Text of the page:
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The Tin Can Tree by Anne Tyler
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The Tin Can Tree (1965)

by Anne Tyler

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Photographs represent attempts to stop time, which is why we get out our cameras on Christmas morning, at birthday parties, at family reunions and when children and pets do cute things more than we do at funeral homes and in hospital rooms. Some moments we want to stop more than others.

Anne Tyler seems to have this thought in mind when she uses photography as a metaphor in one of her earliest novels, "The Tin Can Tree" (1965). James, the designated photographer, twice takes photos at gatherings of friends and family. One is soon after the shocking death of little Janie Rose, when smiles prove hard to find. Later he tries again, more successfully, after Simon, Janie Rose's runaway brother, is found and returns home.

Simon feels ignored and unloved after his sister's death. His mother, who hardly even gets out of her bed, ignores him, leaving him in the care of Joan, a young adult relative with a crush on James. Meanwhile Joan herself feels unloved and unappreciated, as James devotes himself to Ansel, his hypochondriac brother. So she runs away, too, later returning with hardly anyone even noticing she had left, finding the party for Simon, the young prodigal, already in progress.

Other times, both past and future, and other places, where the grass appears more green, have their appeal. Yet Tyler's familiar but timeless message seems to be that what we have in this moment's photograph, the place where we are and the people we still have with us, can be worth celebrating. ( )
  hardlyhardy | May 6, 2016 |
A great portrait of working people in small-town America in the 1960s. Didn't really move me, though. Tyler's usual observational skills are excellent, but there was too much minor detail for my tastes, and the story was rather slow-moving. Pleasant enough as a light read for odd moments. ( )
  SueinCyprus | Jan 26, 2016 |
After the death of 6-year-old Janie Rose, the Pike family and those who are closest to them have to find a way to move on with their lives. Like most of Tyler's novels, the story is primarily focused on the characters and doesn't have a lot of action.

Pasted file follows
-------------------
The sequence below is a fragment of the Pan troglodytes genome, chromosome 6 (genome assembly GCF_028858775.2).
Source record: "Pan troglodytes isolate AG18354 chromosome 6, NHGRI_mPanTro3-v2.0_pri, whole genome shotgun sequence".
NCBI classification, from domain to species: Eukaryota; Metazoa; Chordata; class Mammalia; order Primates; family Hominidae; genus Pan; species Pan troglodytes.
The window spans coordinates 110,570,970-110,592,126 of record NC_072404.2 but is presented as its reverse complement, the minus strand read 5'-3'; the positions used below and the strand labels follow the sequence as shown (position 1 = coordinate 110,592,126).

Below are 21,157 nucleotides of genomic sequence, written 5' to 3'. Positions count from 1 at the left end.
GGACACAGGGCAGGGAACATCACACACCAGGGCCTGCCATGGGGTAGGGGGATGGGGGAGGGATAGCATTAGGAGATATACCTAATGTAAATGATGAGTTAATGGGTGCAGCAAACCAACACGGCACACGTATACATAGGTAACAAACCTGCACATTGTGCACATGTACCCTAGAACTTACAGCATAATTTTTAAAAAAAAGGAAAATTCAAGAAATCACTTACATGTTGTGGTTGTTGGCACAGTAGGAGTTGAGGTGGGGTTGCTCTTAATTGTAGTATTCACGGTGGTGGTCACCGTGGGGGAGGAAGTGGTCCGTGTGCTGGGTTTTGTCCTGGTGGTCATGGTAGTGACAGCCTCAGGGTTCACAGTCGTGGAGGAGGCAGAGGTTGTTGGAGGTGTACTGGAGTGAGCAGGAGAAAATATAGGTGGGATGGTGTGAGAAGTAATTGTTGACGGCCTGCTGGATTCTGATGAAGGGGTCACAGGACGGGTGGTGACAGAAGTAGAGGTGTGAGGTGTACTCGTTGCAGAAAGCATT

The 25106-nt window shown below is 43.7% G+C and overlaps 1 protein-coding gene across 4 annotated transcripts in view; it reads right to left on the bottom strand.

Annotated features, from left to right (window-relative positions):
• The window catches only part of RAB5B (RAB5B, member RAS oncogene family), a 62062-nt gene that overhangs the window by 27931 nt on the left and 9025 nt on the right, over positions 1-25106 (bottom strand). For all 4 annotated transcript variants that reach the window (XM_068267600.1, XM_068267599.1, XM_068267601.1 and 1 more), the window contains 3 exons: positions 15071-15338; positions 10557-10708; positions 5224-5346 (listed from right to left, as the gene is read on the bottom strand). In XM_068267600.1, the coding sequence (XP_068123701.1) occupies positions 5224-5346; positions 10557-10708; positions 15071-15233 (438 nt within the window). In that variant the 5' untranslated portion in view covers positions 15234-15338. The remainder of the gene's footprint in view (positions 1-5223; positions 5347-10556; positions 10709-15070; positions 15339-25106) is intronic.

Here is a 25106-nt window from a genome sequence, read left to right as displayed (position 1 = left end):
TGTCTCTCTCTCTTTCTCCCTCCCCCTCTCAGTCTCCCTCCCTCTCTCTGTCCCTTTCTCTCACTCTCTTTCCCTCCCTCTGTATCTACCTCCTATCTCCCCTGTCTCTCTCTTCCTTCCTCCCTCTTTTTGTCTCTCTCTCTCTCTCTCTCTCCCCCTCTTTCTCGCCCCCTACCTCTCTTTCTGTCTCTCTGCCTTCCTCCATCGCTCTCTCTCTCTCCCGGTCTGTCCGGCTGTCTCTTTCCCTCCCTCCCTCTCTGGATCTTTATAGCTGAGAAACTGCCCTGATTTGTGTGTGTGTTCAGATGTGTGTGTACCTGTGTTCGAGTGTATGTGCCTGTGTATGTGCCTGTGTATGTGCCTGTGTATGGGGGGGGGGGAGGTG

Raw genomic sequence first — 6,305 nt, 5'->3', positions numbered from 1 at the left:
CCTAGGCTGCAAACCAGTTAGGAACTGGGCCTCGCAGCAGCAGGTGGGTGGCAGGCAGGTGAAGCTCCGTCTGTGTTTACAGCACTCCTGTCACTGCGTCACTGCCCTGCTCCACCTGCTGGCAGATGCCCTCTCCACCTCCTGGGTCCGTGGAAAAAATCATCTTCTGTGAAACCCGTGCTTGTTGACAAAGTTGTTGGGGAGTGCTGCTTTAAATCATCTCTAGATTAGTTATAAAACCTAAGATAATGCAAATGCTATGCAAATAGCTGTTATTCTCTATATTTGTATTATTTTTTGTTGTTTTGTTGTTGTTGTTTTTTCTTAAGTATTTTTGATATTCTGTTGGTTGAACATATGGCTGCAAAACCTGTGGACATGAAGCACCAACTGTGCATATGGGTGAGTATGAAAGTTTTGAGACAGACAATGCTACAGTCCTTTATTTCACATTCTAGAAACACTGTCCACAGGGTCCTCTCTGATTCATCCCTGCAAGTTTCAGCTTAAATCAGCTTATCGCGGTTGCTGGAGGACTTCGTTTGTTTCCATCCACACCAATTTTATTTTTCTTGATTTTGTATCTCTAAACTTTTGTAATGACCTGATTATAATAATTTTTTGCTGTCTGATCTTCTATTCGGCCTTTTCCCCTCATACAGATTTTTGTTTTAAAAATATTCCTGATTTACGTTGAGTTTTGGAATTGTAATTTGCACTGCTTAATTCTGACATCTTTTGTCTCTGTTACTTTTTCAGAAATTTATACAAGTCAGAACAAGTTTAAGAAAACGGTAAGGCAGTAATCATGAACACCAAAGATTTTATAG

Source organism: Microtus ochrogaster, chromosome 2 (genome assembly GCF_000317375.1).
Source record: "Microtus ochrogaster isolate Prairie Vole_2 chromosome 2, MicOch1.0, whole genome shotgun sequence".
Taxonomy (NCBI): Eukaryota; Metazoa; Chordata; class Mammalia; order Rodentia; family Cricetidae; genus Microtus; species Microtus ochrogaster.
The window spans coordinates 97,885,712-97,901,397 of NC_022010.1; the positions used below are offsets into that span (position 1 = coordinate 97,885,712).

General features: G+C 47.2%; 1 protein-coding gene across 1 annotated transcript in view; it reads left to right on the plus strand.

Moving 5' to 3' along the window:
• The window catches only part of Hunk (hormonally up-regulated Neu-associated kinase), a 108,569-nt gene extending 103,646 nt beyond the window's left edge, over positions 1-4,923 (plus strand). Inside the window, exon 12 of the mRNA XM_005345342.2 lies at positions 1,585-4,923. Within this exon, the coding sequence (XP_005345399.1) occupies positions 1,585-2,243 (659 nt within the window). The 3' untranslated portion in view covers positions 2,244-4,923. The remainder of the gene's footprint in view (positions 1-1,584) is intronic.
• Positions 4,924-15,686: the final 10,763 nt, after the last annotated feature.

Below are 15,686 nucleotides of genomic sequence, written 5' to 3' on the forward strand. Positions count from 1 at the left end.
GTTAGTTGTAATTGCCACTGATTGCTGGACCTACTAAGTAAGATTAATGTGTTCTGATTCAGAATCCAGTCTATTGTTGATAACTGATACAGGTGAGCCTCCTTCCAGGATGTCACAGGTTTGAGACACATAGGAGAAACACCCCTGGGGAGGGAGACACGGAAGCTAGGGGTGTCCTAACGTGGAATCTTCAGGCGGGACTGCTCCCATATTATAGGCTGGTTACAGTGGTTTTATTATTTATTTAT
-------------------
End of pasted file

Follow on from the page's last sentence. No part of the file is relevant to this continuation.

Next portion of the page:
This isn't one of Tyler's best books, but it's a quick and simple read. As always, her characters are as quirky as they can possibly be, but she somehow always manages to keep them believable. ( )
  AmandaL. | Jan 16, 2016 |
Less engaging than other novels of hers I have read. ( )
  Litotes | Aug 27, 2015 |
In her second book , Anne Tyler again squeezes out emotional power from her characters.


"Bravest thing about people, Miss Joan, is how they go on loving mortal beings after finding out there's such a thing as dying.”
( )
  FAR2MANYBOOKS | Apr 5, 2014 |
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After the funeral James came straight home, to look after his brother.
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"He's the only one can help now. Not hot tea, not people circling round. Not even her own husband. Just her little boy." "I don't see how," said Joan. Missouri made an exasperated face. "You don't know," she told her. "You don't know how it would work out. Bravest thing about people, Miss Joan, is how they go on loving mortal beings after finding out there's such a thing as dying. Do I have to tell you that?" (end of chap. 5)
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Amazon.com Product Description (ISBN 0449911896, Paperback)

In the small town of Larksville, the Pike family is hopelessly out of step with the daily rhythms of life after the tragic, accidental death of six-year-old Janie Rose. Mrs. Pike seldom speaks, blaming herself, while Mr. Pike is forced to come out of his long, comfortable silence. Then there is ten-year-old Simon, who is suddenly without a baby sister -- and without understanding why she's gone.

Those closest to this shattered family must learn to comfort them -- and confront their own private shadows of hidden grief. If time cannot draw them out of the dark, then love may be their only hope....

(retrieved from Amazon Thu, 12 Mar 2015 18:04:10 -0400)

(see all 4 descriptions)

In the small town of Larksville, the Pike family is hopelessly out of step with the daily rhythms of life after the tragic, accidental death of six-year-old Janie Rose. Mrs. Pike seldom speaks, blaming herself, while Mr. Pike is forced to come out of his long, comfortable silence. Then there is ten-year-old Simon, who is suddenly without a baby sister -- and without understanding why she's gone.… (more)

» see all 2 descriptions

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